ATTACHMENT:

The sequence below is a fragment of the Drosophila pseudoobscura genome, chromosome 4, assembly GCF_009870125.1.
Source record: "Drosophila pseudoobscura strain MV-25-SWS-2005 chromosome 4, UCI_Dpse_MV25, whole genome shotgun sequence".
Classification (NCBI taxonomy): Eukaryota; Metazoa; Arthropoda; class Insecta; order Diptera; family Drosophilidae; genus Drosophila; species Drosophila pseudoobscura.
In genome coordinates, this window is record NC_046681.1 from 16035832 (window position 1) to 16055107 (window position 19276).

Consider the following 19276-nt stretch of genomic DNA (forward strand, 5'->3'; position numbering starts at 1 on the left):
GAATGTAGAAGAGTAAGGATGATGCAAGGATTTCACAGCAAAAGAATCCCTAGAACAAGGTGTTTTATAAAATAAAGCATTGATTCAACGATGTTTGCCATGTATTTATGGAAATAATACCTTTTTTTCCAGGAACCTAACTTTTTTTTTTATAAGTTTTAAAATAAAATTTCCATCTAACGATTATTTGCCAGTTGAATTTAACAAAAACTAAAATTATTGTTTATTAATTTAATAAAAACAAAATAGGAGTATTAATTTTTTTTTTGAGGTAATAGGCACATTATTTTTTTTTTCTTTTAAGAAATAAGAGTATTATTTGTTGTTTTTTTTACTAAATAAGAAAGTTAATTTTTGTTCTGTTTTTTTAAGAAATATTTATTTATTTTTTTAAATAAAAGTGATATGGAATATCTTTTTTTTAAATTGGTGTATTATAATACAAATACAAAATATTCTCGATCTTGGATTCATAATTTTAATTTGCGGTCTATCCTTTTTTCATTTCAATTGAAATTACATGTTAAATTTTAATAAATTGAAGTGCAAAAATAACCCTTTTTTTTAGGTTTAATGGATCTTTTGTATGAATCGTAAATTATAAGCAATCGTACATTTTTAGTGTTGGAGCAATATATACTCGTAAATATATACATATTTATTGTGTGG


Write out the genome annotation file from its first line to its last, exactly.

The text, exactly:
The sequence below is a fragment of the Drosophila pseudoobscura genome, chromosome 4, assembly GCF_009870125.1.
Source record: "Drosophila pseudoobscura strain MV-25-SWS-2005 chromosome 4, UCI_Dpse_MV25, whole genome shotgun sequence".
Classification (NCBI taxonomy): Eukaryota; Metazoa; Arthropoda; class Insecta; order Diptera; family Drosophilidae; genus Drosophila; species Drosophila pseudoobscura.
In genome coordinates, this window is record NC_046681.1 from 16035832 (window position 1) to 16055107 (window position 19276).

Consider the following 19276-nt stretch of genomic DNA (forward strand, 5'->3'; position numbering starts at 1 on the left):
GAATGTAGAAGAGTAAGGATGATGCAAGGATTTCACAGCAAAAGAATCCCTAGAACAAGGTGTTTTATAAAATAAAGCATTGATTCAACGATGTTTGCCATGTATTTATGGAAATAATACCTTTTTTTCCAGGAACCTAACTTTTTTTTTTATAAGTTTTAAAATAAAATTTCCATCTAACGATTATTTGCCAGTTGAATTTAACAAAAACTAAAATTATTGTTTATTAATTTAATAAAAACAAAATAGGAGTATTAATTTTTTTTTTGAGGTAATAGGCACATTATTTTTTTTTTCTTTTAAGAAATAAGAGTATTATTTGTTGTTTTTTTTACTAAATAAGAAAGTTAATTTTTGTTCTGTTTTTTTAAGAAATATTTATTTATTTTTTTAAATAAAAGTGATATGGAATATCTTTTTTTTAAATTGGTGTATTATAATACAAATACAAAATATTCTCGATCTTGGATTCATAATTTTAATTTGCGGTCTATCCTTTTTTCATTTCAATTGAAATTACATGTTAAATTTTAATAAATTGAAGTGCAAAAATAACCCTTTTTTTTAGGTTTAATGGATCTTTTGTATGAATCGTAAATTATAAGCAATCGTACATTTTTAGTGTTGGAGCAATATATACTCGTAAATATATACATATTTATTGTGTGG